Airbus has successfully completed an Automated takeoff tests on A350 Aircraft. Airbus used an image recognition tech to make the plane takeoff by itself.
An aircraft that can take off by itself thanks to technology alone? Our #ATTOL demonstrator project recently proved just that! Learn how autonomy helped to make it happen: https://t.co/Ij5o15Ybeo pic.twitter.com/WSwCCXPxJC
— Airbus (@Airbus) January 16, 2020
European planemaker Airbus has shared a clip of one of its A350-1000s taking off automatically.
It said the technology behind the self-takeoff is different from the Instrument Landing System (ILS) currently used around the world.
Airbus said the automated takeoff was made possible by image recognition technology installed directly on the aircraft.
Airbus said that in the tests, which was initially conducted at Toulouse-Blagnac airport on December 18, an A350-1000 with two pilots, conducted eight takeoffs on auto-pilot.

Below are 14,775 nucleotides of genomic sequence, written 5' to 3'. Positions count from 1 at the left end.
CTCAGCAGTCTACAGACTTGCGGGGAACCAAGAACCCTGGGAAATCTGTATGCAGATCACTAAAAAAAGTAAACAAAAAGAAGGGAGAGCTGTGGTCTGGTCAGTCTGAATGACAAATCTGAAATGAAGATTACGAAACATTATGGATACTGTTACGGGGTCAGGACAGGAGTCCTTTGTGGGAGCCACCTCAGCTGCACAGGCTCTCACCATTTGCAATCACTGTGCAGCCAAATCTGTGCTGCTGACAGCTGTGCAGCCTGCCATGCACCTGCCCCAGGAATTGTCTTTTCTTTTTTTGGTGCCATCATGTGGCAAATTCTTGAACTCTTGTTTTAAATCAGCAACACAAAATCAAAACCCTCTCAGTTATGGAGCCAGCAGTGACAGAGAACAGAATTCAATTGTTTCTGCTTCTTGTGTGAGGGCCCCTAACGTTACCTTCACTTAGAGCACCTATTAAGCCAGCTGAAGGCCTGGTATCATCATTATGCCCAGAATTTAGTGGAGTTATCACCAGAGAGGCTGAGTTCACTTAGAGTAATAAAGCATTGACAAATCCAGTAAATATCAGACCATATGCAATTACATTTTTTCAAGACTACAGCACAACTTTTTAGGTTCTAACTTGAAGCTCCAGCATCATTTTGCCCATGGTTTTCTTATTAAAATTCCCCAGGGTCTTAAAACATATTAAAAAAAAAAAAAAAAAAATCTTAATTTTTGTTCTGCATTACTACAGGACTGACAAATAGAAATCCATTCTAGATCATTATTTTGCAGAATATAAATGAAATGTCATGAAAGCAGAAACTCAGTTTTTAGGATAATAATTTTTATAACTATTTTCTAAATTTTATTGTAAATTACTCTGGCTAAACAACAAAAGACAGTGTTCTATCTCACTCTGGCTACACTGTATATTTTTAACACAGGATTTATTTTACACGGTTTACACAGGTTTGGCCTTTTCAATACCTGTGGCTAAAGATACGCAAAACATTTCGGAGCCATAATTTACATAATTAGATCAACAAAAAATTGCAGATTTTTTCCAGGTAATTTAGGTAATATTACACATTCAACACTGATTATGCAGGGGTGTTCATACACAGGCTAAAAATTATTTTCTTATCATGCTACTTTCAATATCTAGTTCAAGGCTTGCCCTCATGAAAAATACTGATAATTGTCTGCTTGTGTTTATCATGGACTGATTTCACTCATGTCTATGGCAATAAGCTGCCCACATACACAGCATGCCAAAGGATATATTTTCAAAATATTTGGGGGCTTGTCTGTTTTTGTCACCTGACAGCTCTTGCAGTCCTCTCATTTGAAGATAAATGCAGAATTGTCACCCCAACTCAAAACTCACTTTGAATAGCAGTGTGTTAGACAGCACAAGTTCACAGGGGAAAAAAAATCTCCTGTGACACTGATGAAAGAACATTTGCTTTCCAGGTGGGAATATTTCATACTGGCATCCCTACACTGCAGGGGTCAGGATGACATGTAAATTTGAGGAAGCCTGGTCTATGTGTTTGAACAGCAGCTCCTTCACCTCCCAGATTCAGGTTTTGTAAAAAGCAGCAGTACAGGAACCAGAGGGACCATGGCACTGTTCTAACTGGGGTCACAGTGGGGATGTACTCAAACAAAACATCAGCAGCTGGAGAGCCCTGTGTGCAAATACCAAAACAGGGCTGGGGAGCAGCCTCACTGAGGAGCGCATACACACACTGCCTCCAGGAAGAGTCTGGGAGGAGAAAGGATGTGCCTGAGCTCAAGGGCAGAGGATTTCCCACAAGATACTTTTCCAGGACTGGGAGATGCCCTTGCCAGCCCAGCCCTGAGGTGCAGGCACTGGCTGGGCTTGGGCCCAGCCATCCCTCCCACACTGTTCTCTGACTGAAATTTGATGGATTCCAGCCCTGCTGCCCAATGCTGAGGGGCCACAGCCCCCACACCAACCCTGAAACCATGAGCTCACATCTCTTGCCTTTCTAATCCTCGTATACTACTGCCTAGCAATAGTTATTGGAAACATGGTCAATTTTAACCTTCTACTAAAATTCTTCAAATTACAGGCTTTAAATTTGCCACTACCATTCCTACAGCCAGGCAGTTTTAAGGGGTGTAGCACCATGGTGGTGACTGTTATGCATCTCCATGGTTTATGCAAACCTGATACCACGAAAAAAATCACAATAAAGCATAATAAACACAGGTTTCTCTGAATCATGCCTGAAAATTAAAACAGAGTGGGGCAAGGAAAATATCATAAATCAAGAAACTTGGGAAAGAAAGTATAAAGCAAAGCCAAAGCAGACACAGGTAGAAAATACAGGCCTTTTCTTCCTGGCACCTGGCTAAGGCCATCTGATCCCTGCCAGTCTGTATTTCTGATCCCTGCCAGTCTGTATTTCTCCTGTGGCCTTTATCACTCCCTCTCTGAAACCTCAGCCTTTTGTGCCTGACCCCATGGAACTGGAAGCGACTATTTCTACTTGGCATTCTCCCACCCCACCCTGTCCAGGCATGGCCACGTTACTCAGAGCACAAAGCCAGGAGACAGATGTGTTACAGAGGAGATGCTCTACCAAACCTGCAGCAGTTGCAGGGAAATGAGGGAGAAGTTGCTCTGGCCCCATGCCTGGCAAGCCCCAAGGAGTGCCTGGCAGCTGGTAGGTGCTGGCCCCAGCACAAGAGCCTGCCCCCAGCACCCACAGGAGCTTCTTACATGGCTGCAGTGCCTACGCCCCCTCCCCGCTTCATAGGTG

Commenting on the awesome achievement, the Airbus Test Pilot, Captain Yann Beaufils, said :
“We moved the throttle levers to the take-off setting and we monitored the aircraft.
It started to move and accelerate automatically maintaining the runway center line, at the exact rotation speed as entered in the system.
The nose of the aircraft began to lift up automatically to take the expected take-off pitch value and a few seconds later we were airborne,”
The Autonomous Taxi, Take-Off and Landing (ATTOL) demonstrator project is part of Airbus’ UpNext program.
Airbus hopes to introduce vision-based taxi and landing sequences by mid-2020.
Pilot shortages and airline operators goal in reducing costs have led aircraft makers into investing heavily on automation.
According to Swiss bank UBS, a pilot is typically in full control of a jet plane for an average of just 7 minutes on each flight.
It has also claimed that single-pilot commercial and cargo planes could take to the skies within the next five years.
But one of its 2017 survey found that 63% of people oppose flying in a pilotless aircraft.